Bulgaria’s technology sector enjoyed healthy growth rates in the late 1990s and the early part of this century, but that growth has largely flatlined due to the worldwide banking crisis and resulting recession. With the downturn in the economy, the government has scaled back spending in some high-profile military and advanced technology efforts. In the summer of 2009, for example, the government killed a planned nanotechnology center in an effort to save 50 million Bulgarian lev, which equals roughly $33 million. The cancellation occurred just months after the government announced an agreement with IBM to build the center.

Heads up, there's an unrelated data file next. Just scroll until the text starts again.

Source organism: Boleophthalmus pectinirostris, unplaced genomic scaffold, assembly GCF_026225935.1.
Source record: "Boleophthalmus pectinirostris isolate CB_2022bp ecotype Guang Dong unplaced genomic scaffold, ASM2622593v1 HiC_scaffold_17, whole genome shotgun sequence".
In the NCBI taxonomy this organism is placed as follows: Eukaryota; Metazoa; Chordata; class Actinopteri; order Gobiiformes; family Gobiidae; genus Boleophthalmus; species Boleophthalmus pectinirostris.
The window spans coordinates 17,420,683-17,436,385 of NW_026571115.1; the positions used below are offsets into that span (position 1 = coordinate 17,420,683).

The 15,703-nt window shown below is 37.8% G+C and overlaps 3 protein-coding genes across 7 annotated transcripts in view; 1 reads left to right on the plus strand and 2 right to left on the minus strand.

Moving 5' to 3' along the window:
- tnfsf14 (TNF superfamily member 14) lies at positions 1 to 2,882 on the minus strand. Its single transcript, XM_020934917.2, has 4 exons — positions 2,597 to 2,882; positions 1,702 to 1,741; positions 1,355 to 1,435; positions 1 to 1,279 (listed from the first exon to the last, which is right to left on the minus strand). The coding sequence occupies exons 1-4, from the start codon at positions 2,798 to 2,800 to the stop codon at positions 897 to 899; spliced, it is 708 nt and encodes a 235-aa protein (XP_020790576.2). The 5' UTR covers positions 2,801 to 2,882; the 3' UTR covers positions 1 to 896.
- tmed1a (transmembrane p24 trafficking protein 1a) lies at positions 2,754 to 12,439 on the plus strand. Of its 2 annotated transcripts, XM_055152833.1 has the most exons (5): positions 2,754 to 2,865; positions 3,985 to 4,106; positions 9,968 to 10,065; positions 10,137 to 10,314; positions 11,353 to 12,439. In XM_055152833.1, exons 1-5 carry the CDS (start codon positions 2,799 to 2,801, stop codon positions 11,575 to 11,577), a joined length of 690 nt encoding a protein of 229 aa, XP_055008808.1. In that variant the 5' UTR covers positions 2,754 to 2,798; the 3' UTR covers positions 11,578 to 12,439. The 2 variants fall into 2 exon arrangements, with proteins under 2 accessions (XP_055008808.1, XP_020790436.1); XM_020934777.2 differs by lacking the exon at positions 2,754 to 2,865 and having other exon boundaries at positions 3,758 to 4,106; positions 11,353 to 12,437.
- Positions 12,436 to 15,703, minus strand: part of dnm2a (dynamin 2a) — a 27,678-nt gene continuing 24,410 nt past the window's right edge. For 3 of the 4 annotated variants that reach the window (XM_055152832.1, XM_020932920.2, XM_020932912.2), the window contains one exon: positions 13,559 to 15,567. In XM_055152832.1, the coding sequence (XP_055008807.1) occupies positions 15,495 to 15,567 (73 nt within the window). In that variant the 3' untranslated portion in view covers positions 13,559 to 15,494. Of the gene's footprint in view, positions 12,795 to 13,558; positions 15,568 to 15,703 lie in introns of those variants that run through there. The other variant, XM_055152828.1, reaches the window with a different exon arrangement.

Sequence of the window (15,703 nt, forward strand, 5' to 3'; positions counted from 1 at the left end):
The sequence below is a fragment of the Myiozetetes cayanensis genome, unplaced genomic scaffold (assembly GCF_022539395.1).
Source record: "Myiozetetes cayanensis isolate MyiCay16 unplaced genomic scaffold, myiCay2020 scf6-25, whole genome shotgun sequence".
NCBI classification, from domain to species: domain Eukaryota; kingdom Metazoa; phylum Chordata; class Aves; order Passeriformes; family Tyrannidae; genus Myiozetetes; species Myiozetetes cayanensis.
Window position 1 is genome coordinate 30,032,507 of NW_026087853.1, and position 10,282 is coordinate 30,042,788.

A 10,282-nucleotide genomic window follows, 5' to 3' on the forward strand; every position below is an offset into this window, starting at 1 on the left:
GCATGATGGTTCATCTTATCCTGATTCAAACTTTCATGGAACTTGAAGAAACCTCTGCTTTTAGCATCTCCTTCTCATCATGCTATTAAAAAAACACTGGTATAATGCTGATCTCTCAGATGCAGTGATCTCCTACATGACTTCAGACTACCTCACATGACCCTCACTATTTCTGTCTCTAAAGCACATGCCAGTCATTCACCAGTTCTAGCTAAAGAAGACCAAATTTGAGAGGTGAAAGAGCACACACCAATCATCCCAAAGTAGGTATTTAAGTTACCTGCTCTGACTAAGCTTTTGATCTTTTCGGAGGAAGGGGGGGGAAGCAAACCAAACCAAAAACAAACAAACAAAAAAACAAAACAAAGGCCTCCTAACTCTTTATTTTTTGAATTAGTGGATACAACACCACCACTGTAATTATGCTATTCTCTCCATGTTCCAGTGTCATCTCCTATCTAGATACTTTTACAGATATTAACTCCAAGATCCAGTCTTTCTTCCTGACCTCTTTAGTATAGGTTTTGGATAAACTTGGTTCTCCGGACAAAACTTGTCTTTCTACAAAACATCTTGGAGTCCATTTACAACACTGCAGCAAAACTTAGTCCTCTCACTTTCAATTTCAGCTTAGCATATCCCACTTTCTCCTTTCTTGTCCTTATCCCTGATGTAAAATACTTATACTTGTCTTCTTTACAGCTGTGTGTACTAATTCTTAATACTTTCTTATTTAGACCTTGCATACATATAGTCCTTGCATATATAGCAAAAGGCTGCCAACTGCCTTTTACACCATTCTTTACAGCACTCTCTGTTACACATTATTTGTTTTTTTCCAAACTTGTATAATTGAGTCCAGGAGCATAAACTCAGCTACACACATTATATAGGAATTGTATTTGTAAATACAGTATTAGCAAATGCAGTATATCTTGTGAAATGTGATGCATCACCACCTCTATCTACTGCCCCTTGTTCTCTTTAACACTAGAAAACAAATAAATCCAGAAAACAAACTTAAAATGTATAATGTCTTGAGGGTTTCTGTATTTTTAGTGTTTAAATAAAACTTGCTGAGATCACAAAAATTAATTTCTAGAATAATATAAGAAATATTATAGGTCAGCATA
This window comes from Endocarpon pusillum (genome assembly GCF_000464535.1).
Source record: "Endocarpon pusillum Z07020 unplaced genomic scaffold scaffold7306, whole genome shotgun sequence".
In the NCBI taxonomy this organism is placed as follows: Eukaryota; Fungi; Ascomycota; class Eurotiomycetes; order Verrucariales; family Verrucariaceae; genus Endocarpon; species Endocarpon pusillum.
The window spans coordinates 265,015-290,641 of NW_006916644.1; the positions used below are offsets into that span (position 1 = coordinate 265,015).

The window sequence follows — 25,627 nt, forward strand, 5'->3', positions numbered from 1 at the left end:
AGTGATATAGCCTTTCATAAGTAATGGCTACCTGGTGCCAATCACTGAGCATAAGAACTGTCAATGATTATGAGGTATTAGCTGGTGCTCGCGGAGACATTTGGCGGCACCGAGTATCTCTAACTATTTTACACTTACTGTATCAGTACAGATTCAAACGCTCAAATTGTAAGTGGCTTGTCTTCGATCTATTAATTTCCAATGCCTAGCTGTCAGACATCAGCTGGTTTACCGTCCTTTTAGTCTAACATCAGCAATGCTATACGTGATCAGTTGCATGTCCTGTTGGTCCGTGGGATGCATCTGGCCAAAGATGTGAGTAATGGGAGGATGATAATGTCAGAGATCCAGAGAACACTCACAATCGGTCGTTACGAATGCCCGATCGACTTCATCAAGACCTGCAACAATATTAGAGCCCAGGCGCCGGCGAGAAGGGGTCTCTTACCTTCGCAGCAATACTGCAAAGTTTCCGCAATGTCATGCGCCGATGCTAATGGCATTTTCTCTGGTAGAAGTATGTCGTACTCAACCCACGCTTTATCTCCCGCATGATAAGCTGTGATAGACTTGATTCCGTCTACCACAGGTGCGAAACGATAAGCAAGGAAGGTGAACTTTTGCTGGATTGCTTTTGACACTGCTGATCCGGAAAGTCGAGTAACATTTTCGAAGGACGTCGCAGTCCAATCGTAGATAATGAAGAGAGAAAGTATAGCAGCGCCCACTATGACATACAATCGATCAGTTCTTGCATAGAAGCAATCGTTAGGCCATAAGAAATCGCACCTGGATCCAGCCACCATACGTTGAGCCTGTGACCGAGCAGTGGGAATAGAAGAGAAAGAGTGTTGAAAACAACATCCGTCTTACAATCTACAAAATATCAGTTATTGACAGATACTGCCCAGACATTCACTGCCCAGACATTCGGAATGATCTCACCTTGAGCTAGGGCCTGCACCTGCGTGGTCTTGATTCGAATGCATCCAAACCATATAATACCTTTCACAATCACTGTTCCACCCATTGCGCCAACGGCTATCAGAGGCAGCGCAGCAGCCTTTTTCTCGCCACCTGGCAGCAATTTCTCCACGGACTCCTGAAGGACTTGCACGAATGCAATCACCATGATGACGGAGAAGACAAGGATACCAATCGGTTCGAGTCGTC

The Bulgarian government and the industry members who support it are battling to move the country’s federal technology forward as the worldwide economic downturn continues. Though times are difficult, public- and private-sector personnel are forming partnerships to advance programs crucial to military and other operations. Entities within the country as well as outside of it, including NATO, are coming together as part of these efforts. By keeping an eye on better times ahead, people in the nation’s information technology field hope to weather the storm and come out stronger on the other side.
Barely six years after it joined NATO, Bulgaria is in the throes of a major military upheaval as it strives to modernize its forces effectively amid severe budget constraints. The Black Sea nation must undo decades of stagnation as a Warsaw Pact member along with more recent missteps during its early modernization efforts.